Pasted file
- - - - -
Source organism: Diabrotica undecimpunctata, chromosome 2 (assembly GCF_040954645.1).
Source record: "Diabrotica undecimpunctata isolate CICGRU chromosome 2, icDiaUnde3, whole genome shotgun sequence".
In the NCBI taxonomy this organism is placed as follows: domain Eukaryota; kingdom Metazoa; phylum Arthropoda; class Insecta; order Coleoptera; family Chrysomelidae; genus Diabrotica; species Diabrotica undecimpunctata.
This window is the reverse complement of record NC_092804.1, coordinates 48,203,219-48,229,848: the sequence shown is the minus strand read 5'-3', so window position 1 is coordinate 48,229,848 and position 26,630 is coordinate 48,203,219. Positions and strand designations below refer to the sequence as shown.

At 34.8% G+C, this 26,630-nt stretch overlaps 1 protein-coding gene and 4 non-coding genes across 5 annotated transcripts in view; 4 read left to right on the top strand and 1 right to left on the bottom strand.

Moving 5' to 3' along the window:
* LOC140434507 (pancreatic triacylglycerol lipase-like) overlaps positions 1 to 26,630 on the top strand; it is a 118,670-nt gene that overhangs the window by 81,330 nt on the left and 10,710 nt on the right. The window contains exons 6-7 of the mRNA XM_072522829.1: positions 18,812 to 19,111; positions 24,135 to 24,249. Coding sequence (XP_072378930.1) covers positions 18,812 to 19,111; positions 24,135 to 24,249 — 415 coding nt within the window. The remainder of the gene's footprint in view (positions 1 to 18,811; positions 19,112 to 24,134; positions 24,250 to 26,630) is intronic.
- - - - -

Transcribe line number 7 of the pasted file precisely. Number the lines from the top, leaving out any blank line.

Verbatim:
* LOC140434507 (pancreatic triacylglycerol lipase-like) overlaps positions 1 to 26,630 on the top strand; it is a 118,670-nt gene that overhangs the window by 81,330 nt on the left and 10,710 nt on the right. The window contains exons 6-7 of the mRNA XM_072522829.1: positions 18,812 to 19,111; positions 24,135 to 24,249. Coding sequence (XP_072378930.1) covers positions 18,812 to 19,111; positions 24,135 to 24,249 — 415 coding nt within the window. The remainder of the gene's footprint in view (positions 1 to 18,811; positions 19,112 to 24,134; positions 24,250 to 26,630) is intronic.